As the clock runs down on the 114th Congress, some Kentuckians are making a last-ditch effort on behalf of people and places hit hard by the coal industry’s decline.
As best we can figure, the two pieces of legislation they are championing face at least two major roadblocks:
▪ Politicians from Wyoming who insist that their state should be able to keep building sports arenas, roads and other non-mine related projects with money paid by the coal industry into a fund for repairing public hazards and environmental damage left over from mining that was done before 1977.
▪ Our own Mitch McConnell, the Senate’s powerful majority leader, who is a famous friend of coal but less a friend of coal miners, especially if they belong to the United Mine Workers of America, whose retirement benefits are at risk.
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McConnnell on Tuesday did offer encouragement to the 16,000 UMWA retirees, including 3,000 Kentuckians, whose health benefits will expire at the end of this month unless Congress acts. McConnell said he has called on House Speaker Paul Ryan to include protection of the health benefits in the government funding resolution that must pass by Friday.
McConnell made no mention of the bipartisan plan to rescue the UMWA pensions, a rescue that would also save the federal agency that insures pensions from insolvency.
Sen. Joe Manchin, D-W.Va., was not impressed with McConnell’s stopgap, threatening to hold up the spending bill unless McConnell lets the Senate vote on the Miners Protection Act, saving UMWA pensions which are tottering because of coal industry bankruptcies.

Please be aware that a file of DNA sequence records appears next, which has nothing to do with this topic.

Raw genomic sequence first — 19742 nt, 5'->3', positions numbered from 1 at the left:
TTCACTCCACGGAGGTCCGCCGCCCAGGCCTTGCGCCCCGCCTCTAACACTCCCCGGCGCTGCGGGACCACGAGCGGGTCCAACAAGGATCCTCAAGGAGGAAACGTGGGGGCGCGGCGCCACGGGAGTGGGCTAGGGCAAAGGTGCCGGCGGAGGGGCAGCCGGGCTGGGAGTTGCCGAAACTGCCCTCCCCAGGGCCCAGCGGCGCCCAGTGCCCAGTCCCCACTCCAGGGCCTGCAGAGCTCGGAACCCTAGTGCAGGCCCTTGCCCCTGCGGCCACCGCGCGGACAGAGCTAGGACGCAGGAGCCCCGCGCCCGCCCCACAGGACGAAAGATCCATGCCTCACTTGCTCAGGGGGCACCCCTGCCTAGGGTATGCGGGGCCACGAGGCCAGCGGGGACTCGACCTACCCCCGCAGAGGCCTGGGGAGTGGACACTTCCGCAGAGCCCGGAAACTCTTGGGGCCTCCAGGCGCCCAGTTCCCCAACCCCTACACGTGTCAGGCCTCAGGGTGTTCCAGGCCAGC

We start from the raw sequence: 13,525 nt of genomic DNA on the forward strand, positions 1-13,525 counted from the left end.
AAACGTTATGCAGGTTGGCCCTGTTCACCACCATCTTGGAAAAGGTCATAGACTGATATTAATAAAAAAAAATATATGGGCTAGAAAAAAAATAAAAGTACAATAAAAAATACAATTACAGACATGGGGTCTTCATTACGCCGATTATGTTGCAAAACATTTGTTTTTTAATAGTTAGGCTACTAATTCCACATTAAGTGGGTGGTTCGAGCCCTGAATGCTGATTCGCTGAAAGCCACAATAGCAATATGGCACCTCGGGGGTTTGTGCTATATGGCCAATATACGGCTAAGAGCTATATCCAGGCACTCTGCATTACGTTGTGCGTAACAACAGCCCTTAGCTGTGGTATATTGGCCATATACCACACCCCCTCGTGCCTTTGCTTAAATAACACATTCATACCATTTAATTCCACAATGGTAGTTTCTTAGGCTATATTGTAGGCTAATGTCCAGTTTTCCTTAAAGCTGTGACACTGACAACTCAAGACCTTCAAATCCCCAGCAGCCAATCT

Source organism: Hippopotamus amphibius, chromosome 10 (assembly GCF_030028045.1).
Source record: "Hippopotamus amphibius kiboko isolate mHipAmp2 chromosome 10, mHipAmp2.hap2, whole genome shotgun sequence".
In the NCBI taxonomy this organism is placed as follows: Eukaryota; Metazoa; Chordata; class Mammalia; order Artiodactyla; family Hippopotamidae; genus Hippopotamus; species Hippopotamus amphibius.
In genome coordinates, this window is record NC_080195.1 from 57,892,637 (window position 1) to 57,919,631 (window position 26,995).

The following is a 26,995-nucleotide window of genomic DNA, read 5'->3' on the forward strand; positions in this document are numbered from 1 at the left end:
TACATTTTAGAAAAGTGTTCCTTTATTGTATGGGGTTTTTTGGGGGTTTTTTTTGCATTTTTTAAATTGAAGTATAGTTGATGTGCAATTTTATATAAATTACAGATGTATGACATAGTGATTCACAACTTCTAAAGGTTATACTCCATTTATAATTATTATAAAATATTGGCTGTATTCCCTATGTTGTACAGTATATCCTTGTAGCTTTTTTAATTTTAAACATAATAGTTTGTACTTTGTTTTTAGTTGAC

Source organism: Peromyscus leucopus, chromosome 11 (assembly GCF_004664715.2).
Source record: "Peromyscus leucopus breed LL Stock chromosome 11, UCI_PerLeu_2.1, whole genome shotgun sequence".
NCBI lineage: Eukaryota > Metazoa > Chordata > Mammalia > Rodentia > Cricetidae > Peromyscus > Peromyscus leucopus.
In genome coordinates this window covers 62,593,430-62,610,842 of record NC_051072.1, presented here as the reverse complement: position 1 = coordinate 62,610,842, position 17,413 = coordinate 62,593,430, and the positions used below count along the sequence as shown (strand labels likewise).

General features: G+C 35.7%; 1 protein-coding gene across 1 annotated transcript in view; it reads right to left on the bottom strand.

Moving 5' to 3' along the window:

The UMWA pension and health funds pump more than $100 million a year into Kentucky, in places hurting the most from the industry’s decline. McConnell’s sympathies lie with coal operators who dislike the miners union and with fellow Republicans who dislike all unions. But he would be truly cold-hearted to let the pension fund collapse at such a high cost to the coal communities that have entrusted him and other Republicans with their votes.
As for the westerners who insist that if they can’t have the abandoned mine lands money, no one can, we can only appeal to conscience. The money should go where the need is. Wyoming has documented needs of $68 million to repair such hazards as dangerous slides, polluted water and underground fires, according to the U.S. Office of Surface Mining. Kentucky has documented more than five times that much — $357 million in need — while Pennsylvania has almost $4 billion in need.
The RECLAIM Act, sponsored by Republican Rep. Hal Rogers of Kentucky, would accelerate $1 billion in payments that are already owed to Appalachia, where need is greatest and the money could put some miners back to work cleaning up the dangers left by the industry before Congress enacted reclamation requirements.
Members of Kentuckians for the Commonwealth have been delivering petitions supporting the two measures to McConnell’s offices in Kentucky and Washington. Thousands of Americans have signed the petitions. They understand what is fair and just. Does Congress?